(Bloomberg) -- Nigeria’s national energy company spent almost two-thirds of its revenue subsidizing gasoline in the first quarter of the year and contributed no money to the government despite soaring oil prices.

Data published by the Nigerian National Petroleum Co. show how high oil prices are weighing down rather than boosting public finances in Africa’s largest crude producer. The World Bank and International Monetary Fund have repeatedly urged Nigeria’s government to remove the subsidy on gasoline, which is forecast to cost the country as much as $9.6 billion this year.

The NNPC spent 676 billion naira ($1.6 billion) in the first three months of the year on subsidies, against gross revenue of 1 trillion naira, according to a report it published late last month. 

Nigeria has very little refining capacity, prompting the NNPC to import all its gasoline via crude-for-fuel swaps with local and international traders, which the company sells at an increasingly steep loss to retailers and wholesalers. That makes pump prices in Nigeria among the lowest in the world, at 162.5 naira a liter.

The state-owned group is supposed to send excess funds each month to a pool that finances the federal and state governments in Africa’s most populous nation. The NNPC last year contributed about 15% of its gross revenue of 3.43 trillion naira to the fund, according to company data.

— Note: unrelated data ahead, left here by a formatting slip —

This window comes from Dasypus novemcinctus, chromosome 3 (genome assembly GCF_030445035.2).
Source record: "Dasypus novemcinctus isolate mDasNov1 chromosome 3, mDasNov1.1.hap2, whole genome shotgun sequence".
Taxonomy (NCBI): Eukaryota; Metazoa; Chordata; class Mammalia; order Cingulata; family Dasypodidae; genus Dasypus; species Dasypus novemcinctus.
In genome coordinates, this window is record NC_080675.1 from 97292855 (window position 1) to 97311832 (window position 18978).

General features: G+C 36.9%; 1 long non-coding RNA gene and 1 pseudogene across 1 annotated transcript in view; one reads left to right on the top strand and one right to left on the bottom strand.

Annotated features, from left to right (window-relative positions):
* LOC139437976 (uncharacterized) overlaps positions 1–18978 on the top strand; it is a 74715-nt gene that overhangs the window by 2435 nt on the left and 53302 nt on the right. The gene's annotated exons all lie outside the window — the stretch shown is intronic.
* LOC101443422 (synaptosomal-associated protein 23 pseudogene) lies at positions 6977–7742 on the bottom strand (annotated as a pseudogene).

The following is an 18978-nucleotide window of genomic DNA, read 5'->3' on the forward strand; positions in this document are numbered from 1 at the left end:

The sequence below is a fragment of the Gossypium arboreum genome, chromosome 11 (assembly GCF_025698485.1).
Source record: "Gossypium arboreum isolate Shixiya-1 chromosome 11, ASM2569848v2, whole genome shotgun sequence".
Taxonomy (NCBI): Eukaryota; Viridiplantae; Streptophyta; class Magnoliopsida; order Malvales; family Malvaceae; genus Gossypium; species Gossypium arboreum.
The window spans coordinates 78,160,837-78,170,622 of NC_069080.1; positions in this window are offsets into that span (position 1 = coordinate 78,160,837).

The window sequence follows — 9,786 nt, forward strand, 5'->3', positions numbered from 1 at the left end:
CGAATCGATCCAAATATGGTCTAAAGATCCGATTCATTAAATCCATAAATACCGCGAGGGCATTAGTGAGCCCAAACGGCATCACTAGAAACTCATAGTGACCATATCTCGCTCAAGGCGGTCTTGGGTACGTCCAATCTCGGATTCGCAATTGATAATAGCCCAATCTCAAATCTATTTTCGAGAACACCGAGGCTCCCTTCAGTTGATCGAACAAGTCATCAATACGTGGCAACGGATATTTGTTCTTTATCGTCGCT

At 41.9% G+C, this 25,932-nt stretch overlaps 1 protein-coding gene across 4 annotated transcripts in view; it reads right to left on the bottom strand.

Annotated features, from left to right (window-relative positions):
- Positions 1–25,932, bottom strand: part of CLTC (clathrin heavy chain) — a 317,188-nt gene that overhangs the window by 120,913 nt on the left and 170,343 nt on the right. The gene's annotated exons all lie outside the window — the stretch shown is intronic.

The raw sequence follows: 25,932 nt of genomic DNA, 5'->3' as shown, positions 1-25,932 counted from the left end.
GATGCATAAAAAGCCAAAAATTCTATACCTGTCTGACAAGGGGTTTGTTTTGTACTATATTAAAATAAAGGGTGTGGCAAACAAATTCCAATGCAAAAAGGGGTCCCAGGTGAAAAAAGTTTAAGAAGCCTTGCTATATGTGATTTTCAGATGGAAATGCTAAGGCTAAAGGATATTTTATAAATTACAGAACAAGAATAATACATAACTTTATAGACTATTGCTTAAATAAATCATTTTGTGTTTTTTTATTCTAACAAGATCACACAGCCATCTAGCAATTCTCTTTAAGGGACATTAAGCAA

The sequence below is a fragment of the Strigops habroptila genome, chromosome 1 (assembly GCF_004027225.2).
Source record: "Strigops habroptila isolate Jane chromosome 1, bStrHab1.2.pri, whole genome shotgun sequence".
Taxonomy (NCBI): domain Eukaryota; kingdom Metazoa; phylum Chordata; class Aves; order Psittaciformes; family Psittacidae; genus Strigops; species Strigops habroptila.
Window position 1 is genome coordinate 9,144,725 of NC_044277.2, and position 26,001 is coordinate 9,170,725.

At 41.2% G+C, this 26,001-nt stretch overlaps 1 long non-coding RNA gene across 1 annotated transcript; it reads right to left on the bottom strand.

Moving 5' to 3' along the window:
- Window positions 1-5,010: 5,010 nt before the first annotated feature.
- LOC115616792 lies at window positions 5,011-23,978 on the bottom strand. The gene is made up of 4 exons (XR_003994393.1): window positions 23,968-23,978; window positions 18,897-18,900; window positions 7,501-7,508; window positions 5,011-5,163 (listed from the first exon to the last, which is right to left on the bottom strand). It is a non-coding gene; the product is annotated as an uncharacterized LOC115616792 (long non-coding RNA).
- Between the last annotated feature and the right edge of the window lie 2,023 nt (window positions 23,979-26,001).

The firm says it spent 1.43 trillion naira subsidizing gasoline in 2021 -- it is on track to nearly double that figure this year.

Nigeria has so far been unable to take advantage of the increase in the price of crude, which has surged since Russia invaded Ukraine in February. Brent crude was up 1.6% at $112.7 a barrel at 12 p.m. in London.

The country’s production has consistently fallen well short of the limits set by OPEC+, which currently stands at 1.735 million barrels a day.

A spokesman for the NNPC didn’t respond to a request for comment.

 

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